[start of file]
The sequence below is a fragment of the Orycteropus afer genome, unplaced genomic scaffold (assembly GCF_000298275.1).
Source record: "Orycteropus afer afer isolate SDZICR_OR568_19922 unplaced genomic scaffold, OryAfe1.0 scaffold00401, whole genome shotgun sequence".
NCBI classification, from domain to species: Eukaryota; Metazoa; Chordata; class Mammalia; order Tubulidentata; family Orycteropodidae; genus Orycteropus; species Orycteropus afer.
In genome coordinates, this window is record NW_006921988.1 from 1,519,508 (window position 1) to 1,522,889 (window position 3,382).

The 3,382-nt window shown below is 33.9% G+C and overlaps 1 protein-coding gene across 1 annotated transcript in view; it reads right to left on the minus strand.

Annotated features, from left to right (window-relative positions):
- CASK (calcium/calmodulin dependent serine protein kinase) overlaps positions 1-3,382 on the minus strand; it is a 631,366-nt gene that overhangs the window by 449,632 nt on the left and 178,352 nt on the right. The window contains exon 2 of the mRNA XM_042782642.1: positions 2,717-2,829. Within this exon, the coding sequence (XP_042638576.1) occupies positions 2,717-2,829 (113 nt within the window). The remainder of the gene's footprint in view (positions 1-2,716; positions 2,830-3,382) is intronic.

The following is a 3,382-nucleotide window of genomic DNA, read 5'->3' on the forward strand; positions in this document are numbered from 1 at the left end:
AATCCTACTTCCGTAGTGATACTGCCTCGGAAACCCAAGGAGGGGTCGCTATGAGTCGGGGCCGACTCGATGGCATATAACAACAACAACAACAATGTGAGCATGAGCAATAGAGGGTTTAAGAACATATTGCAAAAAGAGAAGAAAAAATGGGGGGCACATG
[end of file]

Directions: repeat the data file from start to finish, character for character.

The sequence below is a fragment of the Orycteropus afer genome, unplaced genomic scaffold (assembly GCF_000298275.1).
Source record: "Orycteropus afer afer isolate SDZICR_OR568_19922 unplaced genomic scaffold, OryAfe1.0 scaffold00401, whole genome shotgun sequence".
NCBI classification, from domain to species: Eukaryota; Metazoa; Chordata; class Mammalia; order Tubulidentata; family Orycteropodidae; genus Orycteropus; species Orycteropus afer.
In genome coordinates, this window is record NW_006921988.1 from 1,519,508 (window position 1) to 1,522,889 (window position 3,382).

The 3,382-nt window shown below is 33.9% G+C and overlaps 1 protein-coding gene across 1 annotated transcript in view; it reads right to left on the minus strand.

Annotated features, from left to right (window-relative positions):
- CASK (calcium/calmodulin dependent serine protein kinase) overlaps positions 1-3,382 on the minus strand; it is a 631,366-nt gene that overhangs the window by 449,632 nt on the left and 178,352 nt on the right. The window contains exon 2 of the mRNA XM_042782642.1: positions 2,717-2,829. Within this exon, the coding sequence (XP_042638576.1) occupies positions 2,717-2,829 (113 nt within the window). The remainder of the gene's footprint in view (positions 1-2,716; positions 2,830-3,382) is intronic.

The following is a 3,382-nucleotide window of genomic DNA, read 5'->3' on the forward strand; positions in this document are numbered from 1 at the left end:
AATCCTACTTCCGTAGTGATACTGCCTCGGAAACCCAAGGAGGGGTCGCTATGAGTCGGGGCCGACTCGATGGCATATAACAACAACAACAACAATGTGAGCATGAGCAATAGAGGGTTTAAGAACATATTGCAAAAAGAGAAGAAAAAATGGGGGGCACATG